In the periodic table, they are separated by a line that cuts across diagonally and is mainly made up of the halogens and non-noble gases which have an ability to easily gain electrons.

The main use of these non-metallic minerals is in the manufacturing industries to help mainly in the production of other products like fertilizers.

Some common properties include the following;

  1. No metallic components in them
  2. Solid and brittle in nature
  3. Lower melting and boiling points
  4. Poor Conductivity of heat and electricity
  5. Easily gain electrons
  6. Dull but might be shiny in color
  7. Easily gain electrons

Main Differences Between Metallic Minerals and Non-Metallic Minerals

  1. From the main explanation, metallic minerals are those minerals that have metallic elements in their original main form while non-metallic minerals are those minerals that have no metallic elements or contents in their original form.
  2. Upon reaction with oxygen Metallic mineral form Metal Oxide while Non-Metallic result in Acidic Oxides.
  3. Metallic minerals conduct electricity and heat well thus making them good conductors, for example, copper. While non-metallic minerals don’t conduct heat or electricity but rather insulate it.
  4. Metallic materials have a hard and shiny surface this makes them lustrous while non-metallic materials don’t have this property but are rather dull with a less hard surface making them non-lustrous.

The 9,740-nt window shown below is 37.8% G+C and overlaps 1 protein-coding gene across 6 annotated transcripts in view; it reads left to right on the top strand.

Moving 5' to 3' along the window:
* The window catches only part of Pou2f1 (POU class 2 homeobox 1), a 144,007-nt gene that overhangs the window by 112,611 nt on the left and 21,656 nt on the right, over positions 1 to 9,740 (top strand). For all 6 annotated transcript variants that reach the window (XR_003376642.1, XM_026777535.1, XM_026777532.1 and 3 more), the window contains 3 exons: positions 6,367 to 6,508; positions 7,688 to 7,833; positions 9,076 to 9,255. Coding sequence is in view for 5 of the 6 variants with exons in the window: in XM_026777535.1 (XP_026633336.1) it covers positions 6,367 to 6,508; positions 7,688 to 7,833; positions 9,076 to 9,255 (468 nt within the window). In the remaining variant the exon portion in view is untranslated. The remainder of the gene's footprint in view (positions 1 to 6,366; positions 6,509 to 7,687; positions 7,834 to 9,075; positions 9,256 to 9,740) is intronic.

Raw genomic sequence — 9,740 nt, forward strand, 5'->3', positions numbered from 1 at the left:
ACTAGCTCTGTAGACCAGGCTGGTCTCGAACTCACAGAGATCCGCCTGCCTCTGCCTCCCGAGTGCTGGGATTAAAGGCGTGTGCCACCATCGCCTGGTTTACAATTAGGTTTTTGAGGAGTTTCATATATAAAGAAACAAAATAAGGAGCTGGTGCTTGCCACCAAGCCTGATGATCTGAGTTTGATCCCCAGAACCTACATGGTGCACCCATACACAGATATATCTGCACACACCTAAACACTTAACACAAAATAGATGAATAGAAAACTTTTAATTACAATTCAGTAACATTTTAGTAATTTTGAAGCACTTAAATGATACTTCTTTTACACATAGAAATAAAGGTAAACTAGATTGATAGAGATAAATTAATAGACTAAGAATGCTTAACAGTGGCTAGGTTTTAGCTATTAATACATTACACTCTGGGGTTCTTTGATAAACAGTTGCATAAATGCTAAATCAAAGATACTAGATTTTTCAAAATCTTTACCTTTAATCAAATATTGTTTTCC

5. When melted, metallic minerals form new products unlike the non-metallic materials that remain the same with no formation of new products.
  6. Metallic minerals can easy be hammered in sheets and drawn into tiny strips of wires. On the other hand, non-metallic materials cannot be drawn into sheets and strip of wires.
  7. The level of malleability and ductility is high in metallic minerals while it is almost zero in non-metallic minerals.
  8. Non-metallic minerals are mostly found in sedimentary rocks while the metallic minerals are mainly found in the igneous and metamorphic rocks.
  9. Metallic minerals have 1-3 electrons while the non-metallic minerals have a range of 4-8 electrons in the outer most shell of the energy level.
  10. Metallic minerals are very good non-reducing agents because they easily give out electrons, Non-metallic minerals, on the other hand, are oxidizing agents because they tend to gain more electrons.
  11. The natural state of Metallic mineral is mainly solid while the non-metallic minerals take a form of either being solid, liquid or gases at room temperature.
  12. Metallic minerals corrode easily (get rust), unlike the non-Metallic minerals that don’t corrode easily.

Frequently Asked Questions (FAQ) About Metallic and Non-metallic Minerals

What are the different types of Metallic Minerals?

Metallic minerals can be divided into 3 major categories that are: